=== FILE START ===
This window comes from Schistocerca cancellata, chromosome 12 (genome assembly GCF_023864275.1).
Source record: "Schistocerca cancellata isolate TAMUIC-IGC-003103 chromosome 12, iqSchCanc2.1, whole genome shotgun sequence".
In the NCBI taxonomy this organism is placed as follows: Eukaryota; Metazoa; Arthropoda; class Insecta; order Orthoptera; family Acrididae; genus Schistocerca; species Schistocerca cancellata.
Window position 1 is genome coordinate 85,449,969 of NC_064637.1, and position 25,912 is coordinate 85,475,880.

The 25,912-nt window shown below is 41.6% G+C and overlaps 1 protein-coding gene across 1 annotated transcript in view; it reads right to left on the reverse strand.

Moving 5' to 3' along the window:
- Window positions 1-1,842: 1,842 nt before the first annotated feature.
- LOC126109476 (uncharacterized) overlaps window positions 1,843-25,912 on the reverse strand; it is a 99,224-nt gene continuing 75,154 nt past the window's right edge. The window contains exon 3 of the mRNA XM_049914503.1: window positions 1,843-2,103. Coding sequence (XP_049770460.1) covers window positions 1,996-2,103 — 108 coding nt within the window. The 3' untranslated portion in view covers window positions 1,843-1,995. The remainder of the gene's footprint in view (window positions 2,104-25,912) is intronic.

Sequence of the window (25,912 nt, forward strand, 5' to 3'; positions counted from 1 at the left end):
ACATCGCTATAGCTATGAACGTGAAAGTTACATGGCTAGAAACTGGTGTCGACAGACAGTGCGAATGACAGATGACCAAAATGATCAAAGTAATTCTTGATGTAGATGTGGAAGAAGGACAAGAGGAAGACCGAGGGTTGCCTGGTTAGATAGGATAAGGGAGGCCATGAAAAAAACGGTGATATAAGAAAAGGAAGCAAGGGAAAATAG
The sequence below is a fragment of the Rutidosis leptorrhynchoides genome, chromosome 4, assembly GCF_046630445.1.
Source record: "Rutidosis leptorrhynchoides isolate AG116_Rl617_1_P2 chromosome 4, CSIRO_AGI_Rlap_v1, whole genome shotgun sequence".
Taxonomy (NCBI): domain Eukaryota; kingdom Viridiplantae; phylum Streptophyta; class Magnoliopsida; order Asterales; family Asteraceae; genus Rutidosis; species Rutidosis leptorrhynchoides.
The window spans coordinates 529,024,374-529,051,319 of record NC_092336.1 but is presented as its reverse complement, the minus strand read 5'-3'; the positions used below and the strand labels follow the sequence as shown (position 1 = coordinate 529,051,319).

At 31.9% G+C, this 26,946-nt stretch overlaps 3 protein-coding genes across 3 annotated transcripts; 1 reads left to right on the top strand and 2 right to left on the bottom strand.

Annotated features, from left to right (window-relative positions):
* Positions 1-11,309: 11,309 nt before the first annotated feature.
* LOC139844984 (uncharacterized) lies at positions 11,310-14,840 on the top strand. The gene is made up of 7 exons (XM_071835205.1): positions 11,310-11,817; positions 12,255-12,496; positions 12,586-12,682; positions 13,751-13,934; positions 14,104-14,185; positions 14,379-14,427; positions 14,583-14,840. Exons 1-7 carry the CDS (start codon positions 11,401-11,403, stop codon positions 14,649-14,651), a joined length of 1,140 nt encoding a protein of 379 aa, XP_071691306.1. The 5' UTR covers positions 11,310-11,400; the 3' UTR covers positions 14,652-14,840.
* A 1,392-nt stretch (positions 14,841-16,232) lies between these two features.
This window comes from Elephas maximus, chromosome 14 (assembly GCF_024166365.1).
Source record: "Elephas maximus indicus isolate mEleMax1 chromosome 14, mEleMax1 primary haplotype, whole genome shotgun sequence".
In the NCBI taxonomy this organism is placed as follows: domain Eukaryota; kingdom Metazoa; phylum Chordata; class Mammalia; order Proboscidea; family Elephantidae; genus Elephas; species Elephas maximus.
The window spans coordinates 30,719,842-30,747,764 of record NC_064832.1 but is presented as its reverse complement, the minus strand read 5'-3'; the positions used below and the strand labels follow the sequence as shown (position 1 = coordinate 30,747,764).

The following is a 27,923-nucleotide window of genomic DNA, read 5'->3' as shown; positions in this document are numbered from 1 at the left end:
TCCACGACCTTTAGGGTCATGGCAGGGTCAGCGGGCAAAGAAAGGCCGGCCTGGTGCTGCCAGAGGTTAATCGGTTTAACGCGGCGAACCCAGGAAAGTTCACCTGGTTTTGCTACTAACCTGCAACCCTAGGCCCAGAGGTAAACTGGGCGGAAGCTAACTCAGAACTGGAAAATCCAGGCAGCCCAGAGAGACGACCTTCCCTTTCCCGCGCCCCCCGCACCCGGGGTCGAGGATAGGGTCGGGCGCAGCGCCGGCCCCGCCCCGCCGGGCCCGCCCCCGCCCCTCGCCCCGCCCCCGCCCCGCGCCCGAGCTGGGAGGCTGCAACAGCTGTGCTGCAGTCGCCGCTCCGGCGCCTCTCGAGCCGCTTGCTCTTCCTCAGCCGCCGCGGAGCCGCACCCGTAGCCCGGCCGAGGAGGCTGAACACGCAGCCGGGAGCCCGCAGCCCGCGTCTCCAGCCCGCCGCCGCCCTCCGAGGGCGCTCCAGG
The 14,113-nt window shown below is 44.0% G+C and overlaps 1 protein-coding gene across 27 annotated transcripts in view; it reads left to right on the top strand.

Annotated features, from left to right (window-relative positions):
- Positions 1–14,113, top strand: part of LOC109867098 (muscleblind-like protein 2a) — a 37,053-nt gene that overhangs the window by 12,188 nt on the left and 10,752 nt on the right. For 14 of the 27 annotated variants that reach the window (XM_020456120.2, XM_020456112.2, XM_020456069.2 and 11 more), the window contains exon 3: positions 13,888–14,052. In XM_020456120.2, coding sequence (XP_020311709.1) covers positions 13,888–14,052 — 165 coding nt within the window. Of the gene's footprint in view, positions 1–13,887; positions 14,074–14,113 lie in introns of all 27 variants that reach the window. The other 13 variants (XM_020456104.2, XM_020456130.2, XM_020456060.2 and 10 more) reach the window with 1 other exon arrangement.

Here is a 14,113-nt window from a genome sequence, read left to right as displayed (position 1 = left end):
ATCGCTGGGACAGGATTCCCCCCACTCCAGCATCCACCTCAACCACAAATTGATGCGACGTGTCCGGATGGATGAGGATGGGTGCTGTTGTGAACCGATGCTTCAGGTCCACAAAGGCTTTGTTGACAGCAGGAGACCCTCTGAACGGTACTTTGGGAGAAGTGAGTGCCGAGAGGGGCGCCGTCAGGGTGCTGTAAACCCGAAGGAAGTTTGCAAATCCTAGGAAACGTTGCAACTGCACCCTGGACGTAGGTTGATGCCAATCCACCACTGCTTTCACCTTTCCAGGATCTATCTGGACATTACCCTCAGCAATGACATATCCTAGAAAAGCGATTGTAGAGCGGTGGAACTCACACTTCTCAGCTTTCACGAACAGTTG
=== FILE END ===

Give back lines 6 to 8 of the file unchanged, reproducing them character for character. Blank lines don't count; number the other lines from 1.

Moving 5' to 3' along the window:
- Window positions 1-1,842: 1,842 nt before the first annotated feature.
- LOC126109476 (uncharacterized) overlaps window positions 1,843-25,912 on the reverse strand; it is a 99,224-nt gene continuing 75,154 nt past the window's right edge. The window contains exon 3 of the mRNA XM_049914503.1: window positions 1,843-2,103. Coding sequence (XP_049770460.1) covers window positions 1,996-2,103 — 108 coding nt within the window. The 3' untranslated portion in view covers window positions 1,843-1,995. The remainder of the gene's footprint in view (window positions 2,104-25,912) is intronic.